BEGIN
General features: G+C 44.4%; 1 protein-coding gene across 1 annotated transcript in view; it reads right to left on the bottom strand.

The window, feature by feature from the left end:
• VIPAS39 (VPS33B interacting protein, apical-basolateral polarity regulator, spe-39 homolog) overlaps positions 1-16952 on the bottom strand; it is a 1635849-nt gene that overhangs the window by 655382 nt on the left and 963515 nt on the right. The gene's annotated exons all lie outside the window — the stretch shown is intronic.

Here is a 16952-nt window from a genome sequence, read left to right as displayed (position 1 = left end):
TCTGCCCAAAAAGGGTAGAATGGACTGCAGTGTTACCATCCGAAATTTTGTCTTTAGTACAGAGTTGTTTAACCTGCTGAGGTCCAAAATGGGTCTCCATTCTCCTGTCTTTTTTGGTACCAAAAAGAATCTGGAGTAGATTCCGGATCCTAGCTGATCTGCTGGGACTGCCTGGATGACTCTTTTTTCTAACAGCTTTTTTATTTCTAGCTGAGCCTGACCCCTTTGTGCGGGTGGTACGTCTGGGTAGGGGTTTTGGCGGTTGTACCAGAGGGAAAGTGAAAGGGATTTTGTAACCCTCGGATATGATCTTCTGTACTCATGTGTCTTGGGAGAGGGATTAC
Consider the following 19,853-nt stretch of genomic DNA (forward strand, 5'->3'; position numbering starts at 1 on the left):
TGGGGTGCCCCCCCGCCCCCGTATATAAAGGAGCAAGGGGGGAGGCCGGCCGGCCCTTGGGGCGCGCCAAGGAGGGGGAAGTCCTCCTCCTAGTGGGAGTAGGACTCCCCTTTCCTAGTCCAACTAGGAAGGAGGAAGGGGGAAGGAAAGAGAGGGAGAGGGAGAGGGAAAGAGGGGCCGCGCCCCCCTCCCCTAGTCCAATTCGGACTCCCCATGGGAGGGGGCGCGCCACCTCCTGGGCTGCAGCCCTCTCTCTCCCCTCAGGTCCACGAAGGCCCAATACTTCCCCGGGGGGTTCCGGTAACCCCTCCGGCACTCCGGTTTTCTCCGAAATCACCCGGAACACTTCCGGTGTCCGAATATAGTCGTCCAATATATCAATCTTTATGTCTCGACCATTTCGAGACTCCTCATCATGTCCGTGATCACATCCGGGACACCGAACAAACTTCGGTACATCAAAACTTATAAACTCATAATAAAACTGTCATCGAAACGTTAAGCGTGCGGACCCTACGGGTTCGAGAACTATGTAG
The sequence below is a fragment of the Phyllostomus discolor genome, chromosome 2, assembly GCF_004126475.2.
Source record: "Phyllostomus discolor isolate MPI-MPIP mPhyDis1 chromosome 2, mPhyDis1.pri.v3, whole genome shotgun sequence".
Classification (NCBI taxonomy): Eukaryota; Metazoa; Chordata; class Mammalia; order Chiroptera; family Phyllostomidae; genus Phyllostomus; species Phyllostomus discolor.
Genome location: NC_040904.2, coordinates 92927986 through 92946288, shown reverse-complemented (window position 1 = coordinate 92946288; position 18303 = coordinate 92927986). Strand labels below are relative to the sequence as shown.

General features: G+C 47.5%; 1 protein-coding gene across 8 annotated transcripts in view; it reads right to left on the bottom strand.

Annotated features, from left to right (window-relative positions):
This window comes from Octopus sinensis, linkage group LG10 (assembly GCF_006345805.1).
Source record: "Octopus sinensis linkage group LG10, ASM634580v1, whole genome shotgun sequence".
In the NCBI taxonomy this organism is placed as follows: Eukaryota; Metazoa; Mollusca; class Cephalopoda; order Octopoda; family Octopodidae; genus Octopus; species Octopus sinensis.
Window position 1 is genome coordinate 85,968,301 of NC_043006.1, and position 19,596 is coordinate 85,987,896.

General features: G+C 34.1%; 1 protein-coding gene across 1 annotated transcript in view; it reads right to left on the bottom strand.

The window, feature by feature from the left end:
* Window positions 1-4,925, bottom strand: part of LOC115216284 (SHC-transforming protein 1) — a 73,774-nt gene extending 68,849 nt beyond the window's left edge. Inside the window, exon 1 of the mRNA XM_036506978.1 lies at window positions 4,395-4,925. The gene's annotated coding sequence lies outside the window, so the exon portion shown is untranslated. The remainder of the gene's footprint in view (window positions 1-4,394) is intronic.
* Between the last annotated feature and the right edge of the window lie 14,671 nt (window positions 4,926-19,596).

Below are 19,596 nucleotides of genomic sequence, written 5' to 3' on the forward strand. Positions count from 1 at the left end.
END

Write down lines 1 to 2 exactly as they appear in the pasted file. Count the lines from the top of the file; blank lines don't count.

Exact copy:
General features: G+C 44.4%; 1 protein-coding gene across 1 annotated transcript in view; it reads right to left on the bottom strand.

The window, feature by feature from the left end: